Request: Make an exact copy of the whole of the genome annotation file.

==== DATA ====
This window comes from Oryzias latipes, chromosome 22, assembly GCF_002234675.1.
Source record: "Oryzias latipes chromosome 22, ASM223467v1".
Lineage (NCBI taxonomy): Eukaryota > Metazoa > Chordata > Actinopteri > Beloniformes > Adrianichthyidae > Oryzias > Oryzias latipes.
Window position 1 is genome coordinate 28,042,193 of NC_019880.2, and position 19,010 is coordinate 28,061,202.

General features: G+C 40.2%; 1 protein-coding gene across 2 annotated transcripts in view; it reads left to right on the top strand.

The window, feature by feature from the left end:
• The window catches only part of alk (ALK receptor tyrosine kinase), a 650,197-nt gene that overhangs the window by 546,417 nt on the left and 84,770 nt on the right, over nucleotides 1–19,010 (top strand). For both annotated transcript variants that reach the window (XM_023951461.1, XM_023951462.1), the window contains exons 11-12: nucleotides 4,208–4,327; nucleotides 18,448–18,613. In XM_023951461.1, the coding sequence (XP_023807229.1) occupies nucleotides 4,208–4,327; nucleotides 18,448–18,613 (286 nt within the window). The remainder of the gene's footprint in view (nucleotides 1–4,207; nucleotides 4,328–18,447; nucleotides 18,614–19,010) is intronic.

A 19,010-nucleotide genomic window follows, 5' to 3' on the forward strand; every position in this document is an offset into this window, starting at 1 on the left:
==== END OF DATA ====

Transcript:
This window comes from Oryzias latipes, chromosome 22, assembly GCF_002234675.1.
Source record: "Oryzias latipes chromosome 22, ASM223467v1".
Lineage (NCBI taxonomy): Eukaryota > Metazoa > Chordata > Actinopteri > Beloniformes > Adrianichthyidae > Oryzias > Oryzias latipes.
Window position 1 is genome coordinate 28,042,193 of NC_019880.2, and position 19,010 is coordinate 28,061,202.

General features: G+C 40.2%; 1 protein-coding gene across 2 annotated transcripts in view; it reads left to right on the top strand.

The window, feature by feature from the left end:
• The window catches only part of alk (ALK receptor tyrosine kinase), a 650,197-nt gene that overhangs the window by 546,417 nt on the left and 84,770 nt on the right, over nucleotides 1–19,010 (top strand). For both annotated transcript variants that reach the window (XM_023951461.1, XM_023951462.1), the window contains exons 11-12: nucleotides 4,208–4,327; nucleotides 18,448–18,613. In XM_023951461.1, the coding sequence (XP_023807229.1) occupies nucleotides 4,208–4,327; nucleotides 18,448–18,613 (286 nt within the window). The remainder of the gene's footprint in view (nucleotides 1–4,207; nucleotides 4,328–18,447; nucleotides 18,614–19,010) is intronic.

A 19,010-nucleotide genomic window follows, 5' to 3' on the forward strand; every position in this document is an offset into this window, starting at 1 on the left: